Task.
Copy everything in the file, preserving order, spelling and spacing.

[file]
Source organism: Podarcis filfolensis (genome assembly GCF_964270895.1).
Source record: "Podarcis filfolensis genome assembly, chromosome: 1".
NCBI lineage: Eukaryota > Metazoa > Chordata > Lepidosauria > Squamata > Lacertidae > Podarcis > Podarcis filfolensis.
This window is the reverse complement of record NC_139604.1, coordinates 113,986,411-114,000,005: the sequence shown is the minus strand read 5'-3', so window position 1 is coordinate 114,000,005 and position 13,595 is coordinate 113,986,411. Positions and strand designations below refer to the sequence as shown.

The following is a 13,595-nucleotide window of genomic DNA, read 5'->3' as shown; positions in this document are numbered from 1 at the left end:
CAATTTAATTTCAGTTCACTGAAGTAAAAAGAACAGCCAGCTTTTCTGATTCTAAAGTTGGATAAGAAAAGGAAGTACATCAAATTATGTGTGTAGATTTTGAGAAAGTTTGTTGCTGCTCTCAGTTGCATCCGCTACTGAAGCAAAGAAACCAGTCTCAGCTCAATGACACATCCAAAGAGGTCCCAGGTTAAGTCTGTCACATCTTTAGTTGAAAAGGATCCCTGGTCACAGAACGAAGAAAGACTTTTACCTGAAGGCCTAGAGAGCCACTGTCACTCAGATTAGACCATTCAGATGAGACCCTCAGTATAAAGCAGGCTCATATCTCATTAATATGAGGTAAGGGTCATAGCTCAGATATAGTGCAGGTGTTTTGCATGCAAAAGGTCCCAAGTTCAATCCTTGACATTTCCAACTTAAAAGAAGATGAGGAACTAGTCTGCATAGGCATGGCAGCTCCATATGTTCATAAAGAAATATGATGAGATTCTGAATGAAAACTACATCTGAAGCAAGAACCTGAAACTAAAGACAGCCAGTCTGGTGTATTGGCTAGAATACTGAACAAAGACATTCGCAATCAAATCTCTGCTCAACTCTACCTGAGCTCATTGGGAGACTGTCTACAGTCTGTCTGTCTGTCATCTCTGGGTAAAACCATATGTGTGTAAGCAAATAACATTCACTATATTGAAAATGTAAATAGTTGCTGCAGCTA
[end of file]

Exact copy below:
Source organism: Podarcis filfolensis (genome assembly GCF_964270895.1).
Source record: "Podarcis filfolensis genome assembly, chromosome: 1".
NCBI lineage: Eukaryota > Metazoa > Chordata > Lepidosauria > Squamata > Lacertidae > Podarcis > Podarcis filfolensis.
This window is the reverse complement of record NC_139604.1, coordinates 113,986,411-114,000,005: the sequence shown is the minus strand read 5'-3', so window position 1 is coordinate 114,000,005 and position 13,595 is coordinate 113,986,411. Positions and strand designations below refer to the sequence as shown.

The following is a 13,595-nucleotide window of genomic DNA, read 5'->3' as shown; positions in this document are numbered from 1 at the left end:
CAATTTAATTTCAGTTCACTGAAGTAAAAAGAACAGCCAGCTTTTCTGATTCTAAAGTTGGATAAGAAAAGGAAGTACATCAAATTATGTGTGTAGATTTTGAGAAAGTTTGTTGCTGCTCTCAGTTGCATCCGCTACTGAAGCAAAGAAACCAGTCTCAGCTCAATGACACATCCAAAGAGGTCCCAGGTTAAGTCTGTCACATCTTTAGTTGAAAAGGATCCCTGGTCACAGAACGAAGAAAGACTTTTACCTGAAGGCCTAGAGAGCCACTGTCACTCAGATTAGACCATTCAGATGAGACCCTCAGTATAAAGCAGGCTCATATCTCATTAATATGAGGTAAGGGTCATAGCTCAGATATAGTGCAGGTGTTTTGCATGCAAAAGGTCCCAAGTTCAATCCTTGACATTTCCAACTTAAAAGAAGATGAGGAACTAGTCTGCATAGGCATGGCAGCTCCATATGTTCATAAAGAAATATGATGAGATTCTGAATGAAAACTACATCTGAAGCAAGAACCTGAAACTAAAGACAGCCAGTCTGGTGTATTGGCTAGAATACTGAACAAAGACATTCGCAATCAAATCTCTGCTCAACTCTACCTGAGCTCATTGGGAGACTGTCTACAGTCTGTCTGTCTGTCATCTCTGGGTAAAACCATATGTGTGTAAGCAAATAACATTCACTATATTGAAAATGTAAATAGTTGCTGCAGCTA